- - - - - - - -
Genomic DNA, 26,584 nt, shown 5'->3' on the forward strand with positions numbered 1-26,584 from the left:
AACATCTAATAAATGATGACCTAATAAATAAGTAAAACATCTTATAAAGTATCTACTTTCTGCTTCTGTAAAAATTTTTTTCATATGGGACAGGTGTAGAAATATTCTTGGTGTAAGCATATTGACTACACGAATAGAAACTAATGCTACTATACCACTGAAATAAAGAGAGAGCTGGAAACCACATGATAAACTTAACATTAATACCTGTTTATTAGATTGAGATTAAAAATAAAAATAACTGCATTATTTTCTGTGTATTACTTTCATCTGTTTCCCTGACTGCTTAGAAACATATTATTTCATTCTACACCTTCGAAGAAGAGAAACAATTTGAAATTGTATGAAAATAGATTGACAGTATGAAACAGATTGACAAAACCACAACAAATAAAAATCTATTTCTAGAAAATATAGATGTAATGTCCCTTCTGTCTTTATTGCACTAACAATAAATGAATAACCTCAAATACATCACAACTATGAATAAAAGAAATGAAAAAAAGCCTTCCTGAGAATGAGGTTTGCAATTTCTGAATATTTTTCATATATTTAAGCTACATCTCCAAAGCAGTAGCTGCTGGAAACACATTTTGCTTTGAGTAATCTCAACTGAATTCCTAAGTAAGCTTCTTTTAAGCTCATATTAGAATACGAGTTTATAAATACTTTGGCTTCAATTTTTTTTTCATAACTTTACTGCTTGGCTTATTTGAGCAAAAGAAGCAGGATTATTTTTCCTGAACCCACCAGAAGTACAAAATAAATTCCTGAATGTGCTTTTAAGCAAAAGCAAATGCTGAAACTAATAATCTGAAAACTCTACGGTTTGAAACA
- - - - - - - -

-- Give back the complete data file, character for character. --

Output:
Genomic DNA, 26,584 nt, shown 5'->3' on the forward strand with positions numbered 1-26,584 from the left:
AACATCTAATAAATGATGACCTAATAAATAAGTAAAACATCTTATAAAGTATCTACTTTCTGCTTCTGTAAAAATTTTTTTCATATGGGACAGGTGTAGAAATATTCTTGGTGTAAGCATATTGACTACACGAATAGAAACTAATGCTACTATACCACTGAAATAAAGAGAGAGCTGGAAACCACATGATAAACTTAACATTAATACCTGTTTATTAGATTGAGATTAAAAATAAAAATAACTGCATTATTTTCTGTGTATTACTTTCATCTGTTTCCCTGACTGCTTAGAAACATATTATTTCATTCTACACCTTCGAAGAAGAGAAACAATTTGAAATTGTATGAAAATAGATTGACAGTATGAAACAGATTGACAAAACCACAACAAATAAAAATCTATTTCTAGAAAATATAGATGTAATGTCCCTTCTGTCTTTATTGCACTAACAATAAATGAATAACCTCAAATACATCACAACTATGAATAAAAGAAATGAAAAAAAGCCTTCCTGAGAATGAGGTTTGCAATTTCTGAATATTTTTCATATATTTAAGCTACATCTCCAAAGCAGTAGCTGCTGGAAACACATTTTGCTTTGAGTAATCTCAACTGAATTCCTAAGTAAGCTTCTTTTAAGCTCATATTAGAATACGAGTTTATAAATACTTTGGCTTCAATTTTTTTTTCATAACTTTACTGCTTGGCTTATTTGAGCAAAAGAAGCAGGATTATTTTTCCTGAACCCACCAGAAGTACAAAATAAATTCCTGAATGTGCTTTTAAGCAAAAGCAAATGCTGAAACTAATAATCTGAAAACTCTACGGTTTGAAACA